HONOLULU (AP) — Hawaii lawmakers are debating a bill that would allow health professionals to treat the sex partners of people with chlamydia or gonorrhea without first examining them.
Lawmakers in the House judiciary and consumer protection committees plan to vote Wednesday on the proposal, which has already passed the Senate.
Several health care organizations support the bill and say that Hawaii has relatively high chlamydia infection rates.
The Hawaii Association for Justice opposes the bill and says it goes too far in shielding health professionals from liability.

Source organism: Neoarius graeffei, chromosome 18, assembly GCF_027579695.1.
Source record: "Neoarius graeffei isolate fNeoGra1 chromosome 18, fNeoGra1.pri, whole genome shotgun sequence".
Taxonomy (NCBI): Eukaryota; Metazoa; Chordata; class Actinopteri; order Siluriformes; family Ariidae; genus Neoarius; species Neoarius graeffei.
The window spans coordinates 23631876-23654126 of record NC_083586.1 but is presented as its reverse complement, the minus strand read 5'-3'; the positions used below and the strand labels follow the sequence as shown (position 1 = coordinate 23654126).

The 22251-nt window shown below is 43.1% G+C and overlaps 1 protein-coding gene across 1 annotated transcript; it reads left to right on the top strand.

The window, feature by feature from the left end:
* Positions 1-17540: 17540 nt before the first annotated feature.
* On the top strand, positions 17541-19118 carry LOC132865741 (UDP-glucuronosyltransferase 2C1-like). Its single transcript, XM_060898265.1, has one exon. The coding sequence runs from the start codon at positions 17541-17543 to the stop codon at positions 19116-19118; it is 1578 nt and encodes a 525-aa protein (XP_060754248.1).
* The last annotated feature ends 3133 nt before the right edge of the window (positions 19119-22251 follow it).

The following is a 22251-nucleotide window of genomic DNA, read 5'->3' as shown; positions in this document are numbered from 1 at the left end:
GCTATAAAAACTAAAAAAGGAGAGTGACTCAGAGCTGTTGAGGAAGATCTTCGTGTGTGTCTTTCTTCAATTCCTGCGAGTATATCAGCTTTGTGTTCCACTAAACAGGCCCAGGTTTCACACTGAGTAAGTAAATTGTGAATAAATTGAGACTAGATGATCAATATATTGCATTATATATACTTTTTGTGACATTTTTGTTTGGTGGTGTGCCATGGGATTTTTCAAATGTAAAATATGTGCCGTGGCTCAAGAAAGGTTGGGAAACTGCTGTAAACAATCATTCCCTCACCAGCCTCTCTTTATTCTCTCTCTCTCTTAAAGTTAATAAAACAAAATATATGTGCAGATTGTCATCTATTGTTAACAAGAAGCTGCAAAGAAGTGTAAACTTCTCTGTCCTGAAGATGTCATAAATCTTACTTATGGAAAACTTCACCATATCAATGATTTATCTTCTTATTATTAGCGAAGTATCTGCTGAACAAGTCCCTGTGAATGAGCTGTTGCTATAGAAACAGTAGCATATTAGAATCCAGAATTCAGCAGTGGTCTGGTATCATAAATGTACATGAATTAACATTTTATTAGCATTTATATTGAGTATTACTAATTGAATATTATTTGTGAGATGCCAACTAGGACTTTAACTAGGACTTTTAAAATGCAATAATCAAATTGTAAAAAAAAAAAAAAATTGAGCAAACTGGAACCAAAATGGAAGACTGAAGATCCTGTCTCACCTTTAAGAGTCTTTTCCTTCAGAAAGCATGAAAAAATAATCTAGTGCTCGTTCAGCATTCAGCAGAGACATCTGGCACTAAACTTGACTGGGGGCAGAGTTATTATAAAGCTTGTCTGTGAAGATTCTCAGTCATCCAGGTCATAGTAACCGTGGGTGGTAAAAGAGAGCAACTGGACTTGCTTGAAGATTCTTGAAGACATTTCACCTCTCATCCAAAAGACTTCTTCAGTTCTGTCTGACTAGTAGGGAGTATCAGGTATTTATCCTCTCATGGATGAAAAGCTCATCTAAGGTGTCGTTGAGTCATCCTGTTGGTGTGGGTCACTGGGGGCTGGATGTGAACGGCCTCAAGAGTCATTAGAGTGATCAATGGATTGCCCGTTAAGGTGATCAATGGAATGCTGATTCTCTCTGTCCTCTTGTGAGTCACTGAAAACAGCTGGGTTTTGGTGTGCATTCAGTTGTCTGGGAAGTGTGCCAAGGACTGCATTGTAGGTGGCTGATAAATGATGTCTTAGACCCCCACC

The bill limits treatment to heterosexual partners based on guidance from the Center for Disease Control and Prevention.
The agency has recommended the practice, called expedited partner therapy, since 2006. According to the agency, 32 states already have similar laws in place.
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